One of the cornerstones of what I do, Reader, is finance. Trust me, never in a million years would I have thought I’d end up with a finance job, but I’m in charge of keeping track of and dishing out the money for my department.
Some days, this is the worst flipping job around.
Money is the one thing no one ever wants to talk about until you have it and they need it, at which point they still don’t want to talk about it but need to do some sort of transaction involving you and it and them. I get that, but the past couple of weeks have been really trying as I learn to juggle a lot of new information and a lot of unexpected extra work surrounding some departmental things. I’ve dropped the ball because I’ve never done this before, other people have dropped the ball because communication is awful, and frustration has been building for a couple of weeks now until yesterday, when I just had it.
I’m not saying I threw a temper tantrum in the office or anything, but after the third time of having to re-do a project because of various…miscommunications, I was done with the whole thing. I had to hand deliver something to a different office and my boss advised me to just keep walking afterward for a bit. So I did. I actually also bumped into the College dean, who is my boss’s boss, which was fantastically unfortunate because I had zero filter at that moment. He was rather sympathetic to my shortness of temper and let me be, because he’s a pretty awesome guy and he also knows the days when you are that close to ripping someone’s head off. He bid me have a good walk and left.
So I walked. I walked around the buildings I don’t go anywhere near usually, and I actually looked at some of the statues on campus, and I tried to find all of the colors in flowerbeds. Luckily, it was a beautifully sunny day, and I just walked, and looked, and breathed.
Eventually I found myself next to the campus chapel (I don’t even know why I’m surprised anymore). I went in, and I ranted. I ranted about how mad I was with various people who were expecting me to have the answers to questions they hadn’t even asked yet, and how I hate that the language barrier really is a barrier sometimes, and how I totally make up most of my job because no one ever trained me and no one ever will—this is a learn-on-the-job environment, for sure. I ranted about having to re-do work, and about how much it sucks to have other people be mad at you because they are themselves frustrated.
And I ranted about how scared I am that this will not change.
Here’s the thing, Reader—having accepted that God isn’t going to let me be about this ministry thing, I’ve latched on to that developing identity with the fierceness of a giant squid. It’s not that I’m styling myself as a preacher (perish the thought!) but that understanding what is expected of a person in that profession is starting to shape me in my current one. In the pursuit of ministry elsewhere, I’m finally starting to learn ministry where I am, which is great. But one of the many things that terrifies me about that elsewhere is the possibility that I will get as bogged down in paperwork and finance and everything else as I am here and begin to hate that, too. I’m under no illusion that ministry is somehow holier than any other profession—probably it’s less holy, in its own way. But I am soundly under the illusion that I can bear that because I actually care about it. I like my job, I do, but I don’t care much about it, and the idea that I would slip into that kind of nonchalance in the next career is discomforting in all manner of ways.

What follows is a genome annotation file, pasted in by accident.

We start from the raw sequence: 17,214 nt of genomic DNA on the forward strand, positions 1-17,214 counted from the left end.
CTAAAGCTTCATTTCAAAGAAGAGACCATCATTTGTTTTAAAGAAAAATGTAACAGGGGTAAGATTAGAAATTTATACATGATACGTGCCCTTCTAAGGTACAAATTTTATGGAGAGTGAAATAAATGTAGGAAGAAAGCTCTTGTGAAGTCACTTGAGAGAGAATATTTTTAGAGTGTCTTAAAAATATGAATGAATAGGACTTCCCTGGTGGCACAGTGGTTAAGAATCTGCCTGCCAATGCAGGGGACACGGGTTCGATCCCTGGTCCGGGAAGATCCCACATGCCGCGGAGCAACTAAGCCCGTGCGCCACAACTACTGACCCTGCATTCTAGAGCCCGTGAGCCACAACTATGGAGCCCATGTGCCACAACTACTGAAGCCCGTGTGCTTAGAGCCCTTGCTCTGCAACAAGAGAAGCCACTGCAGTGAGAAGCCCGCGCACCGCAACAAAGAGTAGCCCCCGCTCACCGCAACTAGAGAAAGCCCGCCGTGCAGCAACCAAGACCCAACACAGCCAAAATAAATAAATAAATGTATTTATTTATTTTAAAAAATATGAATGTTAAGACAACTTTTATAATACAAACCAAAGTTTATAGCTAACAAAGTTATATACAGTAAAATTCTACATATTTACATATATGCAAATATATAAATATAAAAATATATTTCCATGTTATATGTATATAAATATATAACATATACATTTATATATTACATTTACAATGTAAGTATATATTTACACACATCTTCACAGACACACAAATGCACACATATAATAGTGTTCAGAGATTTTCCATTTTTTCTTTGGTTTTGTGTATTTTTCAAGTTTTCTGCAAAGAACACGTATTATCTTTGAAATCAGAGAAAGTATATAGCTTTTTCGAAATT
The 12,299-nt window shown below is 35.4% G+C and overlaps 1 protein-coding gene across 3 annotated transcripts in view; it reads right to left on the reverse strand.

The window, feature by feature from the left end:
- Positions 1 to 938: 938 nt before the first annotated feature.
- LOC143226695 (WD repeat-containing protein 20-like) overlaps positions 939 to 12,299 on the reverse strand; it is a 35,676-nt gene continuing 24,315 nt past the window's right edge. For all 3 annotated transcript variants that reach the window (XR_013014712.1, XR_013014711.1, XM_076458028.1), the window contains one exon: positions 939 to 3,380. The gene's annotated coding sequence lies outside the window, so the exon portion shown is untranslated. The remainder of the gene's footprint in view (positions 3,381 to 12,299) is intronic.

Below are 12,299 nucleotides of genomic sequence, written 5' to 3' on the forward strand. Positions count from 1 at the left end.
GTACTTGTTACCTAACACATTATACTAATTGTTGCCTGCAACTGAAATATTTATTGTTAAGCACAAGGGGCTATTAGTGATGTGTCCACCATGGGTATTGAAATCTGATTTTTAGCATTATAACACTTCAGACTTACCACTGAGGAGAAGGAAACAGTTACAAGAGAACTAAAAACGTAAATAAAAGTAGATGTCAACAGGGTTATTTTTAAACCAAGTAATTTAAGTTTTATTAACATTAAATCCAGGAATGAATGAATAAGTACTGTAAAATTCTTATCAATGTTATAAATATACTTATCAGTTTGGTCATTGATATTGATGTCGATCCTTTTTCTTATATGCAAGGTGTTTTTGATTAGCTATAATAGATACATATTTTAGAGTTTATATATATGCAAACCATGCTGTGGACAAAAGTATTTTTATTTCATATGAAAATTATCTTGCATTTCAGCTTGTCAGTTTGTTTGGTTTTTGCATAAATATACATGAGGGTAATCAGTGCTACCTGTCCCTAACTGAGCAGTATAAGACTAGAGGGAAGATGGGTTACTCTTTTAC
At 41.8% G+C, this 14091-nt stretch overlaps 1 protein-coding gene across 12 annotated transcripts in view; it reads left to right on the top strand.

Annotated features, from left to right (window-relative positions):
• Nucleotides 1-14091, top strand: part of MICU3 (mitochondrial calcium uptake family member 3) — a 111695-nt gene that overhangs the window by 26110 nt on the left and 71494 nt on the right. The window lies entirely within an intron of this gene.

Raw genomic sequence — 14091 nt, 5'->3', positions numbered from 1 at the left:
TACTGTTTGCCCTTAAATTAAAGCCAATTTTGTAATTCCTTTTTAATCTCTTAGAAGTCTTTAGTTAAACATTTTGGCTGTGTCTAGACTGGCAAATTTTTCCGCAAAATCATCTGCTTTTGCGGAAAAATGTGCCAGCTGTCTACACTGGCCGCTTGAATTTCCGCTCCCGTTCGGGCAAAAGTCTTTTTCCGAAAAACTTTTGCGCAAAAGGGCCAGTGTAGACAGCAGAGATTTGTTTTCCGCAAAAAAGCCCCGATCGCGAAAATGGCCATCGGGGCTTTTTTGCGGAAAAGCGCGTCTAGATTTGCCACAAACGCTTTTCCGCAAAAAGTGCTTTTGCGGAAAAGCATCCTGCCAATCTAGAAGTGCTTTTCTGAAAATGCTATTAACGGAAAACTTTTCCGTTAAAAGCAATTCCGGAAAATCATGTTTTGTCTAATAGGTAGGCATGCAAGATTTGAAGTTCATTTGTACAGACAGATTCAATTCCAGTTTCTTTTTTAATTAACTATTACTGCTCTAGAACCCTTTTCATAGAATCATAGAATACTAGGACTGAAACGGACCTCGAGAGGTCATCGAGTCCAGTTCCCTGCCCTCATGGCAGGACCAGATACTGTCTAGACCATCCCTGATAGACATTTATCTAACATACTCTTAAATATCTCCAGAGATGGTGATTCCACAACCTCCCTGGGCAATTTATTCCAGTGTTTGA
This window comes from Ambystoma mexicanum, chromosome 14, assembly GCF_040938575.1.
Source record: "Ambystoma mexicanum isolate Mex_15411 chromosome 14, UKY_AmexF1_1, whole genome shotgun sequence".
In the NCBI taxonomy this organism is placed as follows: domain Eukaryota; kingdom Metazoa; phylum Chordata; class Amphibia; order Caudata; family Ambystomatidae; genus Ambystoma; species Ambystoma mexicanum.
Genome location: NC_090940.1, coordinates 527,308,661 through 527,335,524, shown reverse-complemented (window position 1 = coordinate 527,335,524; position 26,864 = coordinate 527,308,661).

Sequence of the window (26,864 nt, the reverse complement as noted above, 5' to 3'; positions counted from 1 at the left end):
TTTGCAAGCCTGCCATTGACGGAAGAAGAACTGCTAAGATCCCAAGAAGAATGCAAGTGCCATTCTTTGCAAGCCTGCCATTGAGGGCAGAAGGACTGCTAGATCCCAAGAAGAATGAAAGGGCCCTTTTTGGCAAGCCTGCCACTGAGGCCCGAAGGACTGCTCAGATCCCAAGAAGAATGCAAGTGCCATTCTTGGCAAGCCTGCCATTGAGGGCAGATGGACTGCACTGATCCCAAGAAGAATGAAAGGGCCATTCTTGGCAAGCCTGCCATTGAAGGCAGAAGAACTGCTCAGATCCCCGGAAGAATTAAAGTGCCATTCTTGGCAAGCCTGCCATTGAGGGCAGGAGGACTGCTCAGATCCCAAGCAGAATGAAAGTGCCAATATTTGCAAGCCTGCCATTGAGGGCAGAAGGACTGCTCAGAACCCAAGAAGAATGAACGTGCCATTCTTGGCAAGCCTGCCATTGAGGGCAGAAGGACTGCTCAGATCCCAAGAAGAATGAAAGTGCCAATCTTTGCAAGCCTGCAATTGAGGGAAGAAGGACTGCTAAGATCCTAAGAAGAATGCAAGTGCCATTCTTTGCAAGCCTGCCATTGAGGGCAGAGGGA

Does that make sense? I have always heard that you should do what you love and love what you do; standing in that chapel yesterday, I knew I was doing neither and it broke my heart to think that I could reach that point in this new possibility. I hated everyone, at that moment, for all of the stupidity of that day, week, month. And I hated hating them.
One of the many things I love about God is that He has the infinite patience to sit through rants like that. He won’t always—He’s cut me off before when I’ve been way off the mark and just deaf to what’s what. But most of the time, He’ll let me spark and fizzle out before responding. After I had spent myself about how people are crap, He said perhaps—but they are also My children.
With the rise of appreciation for yoga here in the West, people have become pretty familiar with the word “namaste.” It means approximately “I bow to you,” but it carries the idea that “the divine in me honors the divine in you.” While I don’t agree with the idea that we are each of us divine, I do definitely believe that each of us carries the God-spark of our Creator, our Parent. I realized that I had forgotten my own humanity and compassion for my brothers and sisters, forgotten that even when they (and I) are stupid and bullheaded and uncommunicative, we are God’s. He has claimed us. This doesn’t mean that I can’t get angry or that I should allow people to disrespect me, but it does mean that I am not allowed to strip their humanity in my response. The God-spark in me asks for treatment that recognizes I am a person, I am a beloved creation, and I deny that Presence of God if I do not do the same for the other.
So I walked back to my office, slowly, and ran my hand through the ornamental grasses, and breathed. I do not know whether the next career will be filled with soulless paperwork that bleeds me dry. I do know that that job, and this, are filled with souls, and they should not be forgotten by me.
“Which of these three do you think was a neighbor to the man who fell into the hands of robbers?” The expert in the law replied, “The one who had mercy on him.” Jesus told him, “Go and do likewise.” (Luke 10:36-37, NIV)